Stuff with more years behind it would be the communities in Tome-acu in the amazon which developed cooperatives and systems of agroforestry around acai, cacao, pupunha, cupuaucu, etc. There's others as well of course

agroventuresperu

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Re: What's The Deal with Syntropic Agroforestry?
« Reply #7 on: October 15, 2023, 05:00:27 PM »
Not sure about the soils there. Ours are aluminum heavy but less than yours it seems. Gypsum goes a long way!

I think the deal is the holy grail of no inputs and regeneration of forest. The devil is in the details though. People will say there's no witches broom fungus in syntropic farms and no infestations. This is not true. The one famous case of a commercial syntropic farm I know of with decades of experience is billed as being zero input and the like, but actually they use manure and the like like everyone else, as well as large teams of labor from people who pay to take classes. It does show that you can restore soil by accelerating regeneration and labor alone which is a feat. In terms of commercial farming though labor and selling those products is a massive question.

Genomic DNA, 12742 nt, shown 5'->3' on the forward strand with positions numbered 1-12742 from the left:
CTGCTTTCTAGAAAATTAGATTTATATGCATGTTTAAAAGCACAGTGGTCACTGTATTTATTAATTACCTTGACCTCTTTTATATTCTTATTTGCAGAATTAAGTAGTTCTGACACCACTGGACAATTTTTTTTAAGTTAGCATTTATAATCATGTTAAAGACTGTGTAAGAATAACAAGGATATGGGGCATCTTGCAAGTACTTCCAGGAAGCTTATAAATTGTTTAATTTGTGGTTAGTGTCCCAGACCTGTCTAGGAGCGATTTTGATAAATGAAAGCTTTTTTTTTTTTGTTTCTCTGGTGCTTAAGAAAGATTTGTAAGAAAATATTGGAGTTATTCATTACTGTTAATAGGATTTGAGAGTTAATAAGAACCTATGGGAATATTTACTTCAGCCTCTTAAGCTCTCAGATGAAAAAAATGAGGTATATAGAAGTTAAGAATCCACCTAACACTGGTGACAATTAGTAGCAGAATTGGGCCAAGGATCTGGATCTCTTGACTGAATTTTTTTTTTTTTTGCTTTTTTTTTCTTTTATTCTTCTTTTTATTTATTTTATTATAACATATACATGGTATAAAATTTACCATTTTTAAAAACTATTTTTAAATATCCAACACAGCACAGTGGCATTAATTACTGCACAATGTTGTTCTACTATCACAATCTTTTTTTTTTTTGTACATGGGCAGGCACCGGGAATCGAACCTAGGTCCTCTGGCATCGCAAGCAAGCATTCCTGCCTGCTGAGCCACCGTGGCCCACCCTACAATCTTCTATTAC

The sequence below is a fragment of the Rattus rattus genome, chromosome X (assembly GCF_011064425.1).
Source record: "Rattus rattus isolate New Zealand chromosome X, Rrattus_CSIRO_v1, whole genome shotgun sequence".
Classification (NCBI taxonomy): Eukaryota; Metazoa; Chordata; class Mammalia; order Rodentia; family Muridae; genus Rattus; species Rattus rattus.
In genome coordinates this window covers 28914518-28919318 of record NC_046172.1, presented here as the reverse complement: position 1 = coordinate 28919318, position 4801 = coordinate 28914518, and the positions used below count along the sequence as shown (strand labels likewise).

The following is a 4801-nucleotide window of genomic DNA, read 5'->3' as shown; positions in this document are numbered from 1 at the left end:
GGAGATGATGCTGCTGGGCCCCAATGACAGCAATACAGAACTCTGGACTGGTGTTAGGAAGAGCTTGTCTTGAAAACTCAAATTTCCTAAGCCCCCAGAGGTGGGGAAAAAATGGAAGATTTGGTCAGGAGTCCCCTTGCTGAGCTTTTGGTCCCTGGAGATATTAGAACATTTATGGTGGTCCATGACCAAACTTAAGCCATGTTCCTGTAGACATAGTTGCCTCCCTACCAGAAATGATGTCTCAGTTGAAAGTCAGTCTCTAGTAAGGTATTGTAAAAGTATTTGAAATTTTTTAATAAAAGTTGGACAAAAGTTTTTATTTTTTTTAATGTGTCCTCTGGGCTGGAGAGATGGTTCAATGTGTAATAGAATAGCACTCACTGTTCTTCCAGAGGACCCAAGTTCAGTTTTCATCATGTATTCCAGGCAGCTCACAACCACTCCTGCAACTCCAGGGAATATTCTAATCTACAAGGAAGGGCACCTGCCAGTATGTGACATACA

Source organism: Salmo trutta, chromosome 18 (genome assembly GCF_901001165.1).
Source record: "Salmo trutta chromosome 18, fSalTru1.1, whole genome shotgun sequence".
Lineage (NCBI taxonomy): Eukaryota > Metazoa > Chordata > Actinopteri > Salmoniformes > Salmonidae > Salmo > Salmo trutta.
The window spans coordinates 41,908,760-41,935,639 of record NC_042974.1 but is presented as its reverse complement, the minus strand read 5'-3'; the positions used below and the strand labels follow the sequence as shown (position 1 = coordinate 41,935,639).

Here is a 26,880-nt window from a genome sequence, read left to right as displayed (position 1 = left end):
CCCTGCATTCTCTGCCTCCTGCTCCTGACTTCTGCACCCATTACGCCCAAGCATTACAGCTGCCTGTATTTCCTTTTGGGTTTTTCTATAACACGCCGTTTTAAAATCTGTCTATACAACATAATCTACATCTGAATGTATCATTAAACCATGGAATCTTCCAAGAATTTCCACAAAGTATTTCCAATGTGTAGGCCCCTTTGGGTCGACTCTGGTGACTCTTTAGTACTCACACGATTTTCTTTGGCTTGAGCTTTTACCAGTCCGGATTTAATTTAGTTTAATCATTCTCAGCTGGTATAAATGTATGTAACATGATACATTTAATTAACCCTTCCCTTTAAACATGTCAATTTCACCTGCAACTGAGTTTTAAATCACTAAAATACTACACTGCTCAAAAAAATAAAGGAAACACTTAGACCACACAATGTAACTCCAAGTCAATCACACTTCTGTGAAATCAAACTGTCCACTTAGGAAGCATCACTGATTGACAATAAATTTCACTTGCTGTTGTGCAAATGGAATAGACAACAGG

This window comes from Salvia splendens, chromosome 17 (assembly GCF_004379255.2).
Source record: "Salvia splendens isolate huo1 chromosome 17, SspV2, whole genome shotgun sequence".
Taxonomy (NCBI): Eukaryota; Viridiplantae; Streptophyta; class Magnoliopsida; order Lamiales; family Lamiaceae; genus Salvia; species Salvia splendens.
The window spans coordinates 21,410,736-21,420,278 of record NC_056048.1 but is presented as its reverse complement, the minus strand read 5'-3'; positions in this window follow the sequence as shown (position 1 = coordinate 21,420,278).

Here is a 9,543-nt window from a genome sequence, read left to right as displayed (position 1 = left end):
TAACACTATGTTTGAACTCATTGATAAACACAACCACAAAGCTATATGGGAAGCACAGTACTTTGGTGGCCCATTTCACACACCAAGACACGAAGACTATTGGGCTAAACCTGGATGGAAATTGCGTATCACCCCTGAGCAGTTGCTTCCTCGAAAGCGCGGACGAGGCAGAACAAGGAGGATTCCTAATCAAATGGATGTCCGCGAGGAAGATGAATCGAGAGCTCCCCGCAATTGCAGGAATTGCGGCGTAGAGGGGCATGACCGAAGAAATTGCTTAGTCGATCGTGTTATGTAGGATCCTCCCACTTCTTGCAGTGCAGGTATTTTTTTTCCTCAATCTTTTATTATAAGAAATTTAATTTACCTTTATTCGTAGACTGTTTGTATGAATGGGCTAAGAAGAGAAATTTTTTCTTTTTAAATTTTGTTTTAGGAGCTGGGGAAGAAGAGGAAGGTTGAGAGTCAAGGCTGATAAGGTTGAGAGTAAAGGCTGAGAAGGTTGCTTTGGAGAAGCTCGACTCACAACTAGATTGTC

They cite some studies but I've never found them. In Brazil there's lots of research on SAFs (agroforestry systems) particularly for coffee, cacao, and aÁaŪ if you read Portuguese.

Ernest is very into old school life in terms of doing everything manually, oral history etc. He never wrote anything. The followers skew to the philosophical side so that compounds it. It's all very new. We're talking since the 90s only and Ernest cultivates just 5ha these days and never seems to have tried to sustain a commercial operation. A sober view would be that it's just a pocket of the broader agroforestry world which is getting worked out.

Stuff with more years behind it would be the communities in Tome-acu in the amazon which developed cooperatives and systems of agroforestry around acai, cacao, pupunha, cupuaucu, etc. There's others as well of course

You've got some very interesting insights about all that. All those claims sound a lot like permaculture. Permaculture is what inspired me. The founder of permaculture, on the other hand, documented his knowledge a lot better than Ernst. Mostly though permaculture has been co-opted by hippies with a lot of exaggerated claims, and it doesn't seem like there are many commercially successful examples there either. It feels a little cultish, and I also get a sense of that from the youtubers I've seen who are into syntropic agroforestry.